Execution context (Definition)

An environment in which the script source code is executed.

Availability:

ECMAScript edition - 2

An execution context is the environment within which a portion of script code executes. If subsequent fragments of code are called, they are assembled to form a stack of execution contexts such that when one exits, the stack is popped and control returns to the immediate parent or caller.

The first item to be placed on the stack is the initial code that is considered to be global and is executed in a web browser as the page is parsed. Other types of host implementation may execute this global code at a different time. The topmost item on the stack is the code fragment that is currently executing. This might be the code in a called function or some code that is triggered by an event and is running as the handler for it.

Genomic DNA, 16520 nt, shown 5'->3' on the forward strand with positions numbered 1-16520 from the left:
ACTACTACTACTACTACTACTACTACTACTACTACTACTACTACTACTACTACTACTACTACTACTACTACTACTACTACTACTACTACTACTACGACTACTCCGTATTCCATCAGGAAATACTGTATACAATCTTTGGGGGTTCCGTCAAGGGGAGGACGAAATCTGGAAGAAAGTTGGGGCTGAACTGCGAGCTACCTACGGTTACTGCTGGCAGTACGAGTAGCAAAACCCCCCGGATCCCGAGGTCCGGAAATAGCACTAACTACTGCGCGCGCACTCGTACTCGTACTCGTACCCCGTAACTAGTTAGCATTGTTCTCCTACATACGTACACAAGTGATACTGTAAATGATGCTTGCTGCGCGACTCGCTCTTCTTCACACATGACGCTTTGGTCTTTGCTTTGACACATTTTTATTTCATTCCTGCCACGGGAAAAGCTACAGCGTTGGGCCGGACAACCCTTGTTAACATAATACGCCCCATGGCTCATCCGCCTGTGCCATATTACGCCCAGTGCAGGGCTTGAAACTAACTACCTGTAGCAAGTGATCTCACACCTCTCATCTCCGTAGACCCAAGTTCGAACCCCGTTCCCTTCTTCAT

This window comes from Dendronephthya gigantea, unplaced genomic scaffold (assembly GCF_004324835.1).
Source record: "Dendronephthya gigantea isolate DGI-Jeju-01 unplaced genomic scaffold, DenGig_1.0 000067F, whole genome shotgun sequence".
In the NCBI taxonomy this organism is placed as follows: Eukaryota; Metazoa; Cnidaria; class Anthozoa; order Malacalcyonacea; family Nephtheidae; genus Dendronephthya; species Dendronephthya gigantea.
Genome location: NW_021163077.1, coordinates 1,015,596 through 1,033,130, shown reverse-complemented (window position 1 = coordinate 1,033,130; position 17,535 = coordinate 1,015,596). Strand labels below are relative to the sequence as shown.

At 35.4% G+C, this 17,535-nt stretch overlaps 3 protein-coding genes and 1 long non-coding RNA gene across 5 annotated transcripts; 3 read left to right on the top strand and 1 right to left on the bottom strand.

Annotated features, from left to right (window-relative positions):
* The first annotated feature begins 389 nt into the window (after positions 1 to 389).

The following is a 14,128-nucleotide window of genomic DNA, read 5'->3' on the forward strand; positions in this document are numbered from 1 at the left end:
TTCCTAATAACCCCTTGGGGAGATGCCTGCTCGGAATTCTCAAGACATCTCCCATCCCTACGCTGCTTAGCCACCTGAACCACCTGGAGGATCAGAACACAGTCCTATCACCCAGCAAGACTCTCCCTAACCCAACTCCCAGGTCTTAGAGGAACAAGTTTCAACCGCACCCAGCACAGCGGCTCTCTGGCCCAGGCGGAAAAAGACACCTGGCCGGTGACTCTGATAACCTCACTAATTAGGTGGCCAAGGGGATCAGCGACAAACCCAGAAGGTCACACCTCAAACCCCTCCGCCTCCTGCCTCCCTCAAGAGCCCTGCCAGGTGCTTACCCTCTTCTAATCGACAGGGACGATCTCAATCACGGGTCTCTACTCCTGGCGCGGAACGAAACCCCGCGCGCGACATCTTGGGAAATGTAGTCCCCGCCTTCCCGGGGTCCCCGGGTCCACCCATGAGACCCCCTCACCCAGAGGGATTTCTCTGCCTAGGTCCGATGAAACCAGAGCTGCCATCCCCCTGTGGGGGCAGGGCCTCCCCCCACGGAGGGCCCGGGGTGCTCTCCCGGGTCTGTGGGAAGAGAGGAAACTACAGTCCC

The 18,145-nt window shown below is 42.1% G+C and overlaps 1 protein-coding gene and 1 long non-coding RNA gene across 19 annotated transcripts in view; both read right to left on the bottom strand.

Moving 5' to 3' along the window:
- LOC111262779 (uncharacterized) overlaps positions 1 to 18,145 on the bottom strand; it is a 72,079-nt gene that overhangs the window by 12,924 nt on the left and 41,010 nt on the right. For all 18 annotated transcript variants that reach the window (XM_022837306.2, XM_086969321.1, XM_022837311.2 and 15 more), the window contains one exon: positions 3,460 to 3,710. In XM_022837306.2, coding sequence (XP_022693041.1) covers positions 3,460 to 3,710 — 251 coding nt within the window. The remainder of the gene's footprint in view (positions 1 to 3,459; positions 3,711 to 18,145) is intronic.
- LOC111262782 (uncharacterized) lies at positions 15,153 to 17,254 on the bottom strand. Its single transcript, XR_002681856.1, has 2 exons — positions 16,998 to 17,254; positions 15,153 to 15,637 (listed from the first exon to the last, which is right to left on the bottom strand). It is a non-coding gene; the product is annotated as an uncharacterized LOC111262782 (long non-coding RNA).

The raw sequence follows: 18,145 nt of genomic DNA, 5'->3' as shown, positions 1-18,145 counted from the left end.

Every execution context has associated with it its own variable object in which functions, formal parameters and variables are maintained as properties.

Each execution context also has its own private scope chain, which is a logical list of objects that are searched when name binding an identifier.

As the flow of control enters each execution context, its scope chain is created and initialized, variable instantiation is performed creating the variable object which in turn causes the arguments object to be created as well. At this time the this value is also determined The particular values for these items depend on the kind of code being entered.

See also:Activation object, Anonymous code, argc parameter, Arguments object, argv parameter, Eval code, Executable code, Function code, Function object, Function.arguments[], Global code, Global object, Identifier resolution, Implementation-supplied code, main() function, Primary expression, Scope chain, this, Variable instantiation

Cross-references:

ECMA 262 edition 2 - section - 10

ECMA 262 edition 3 - section - 10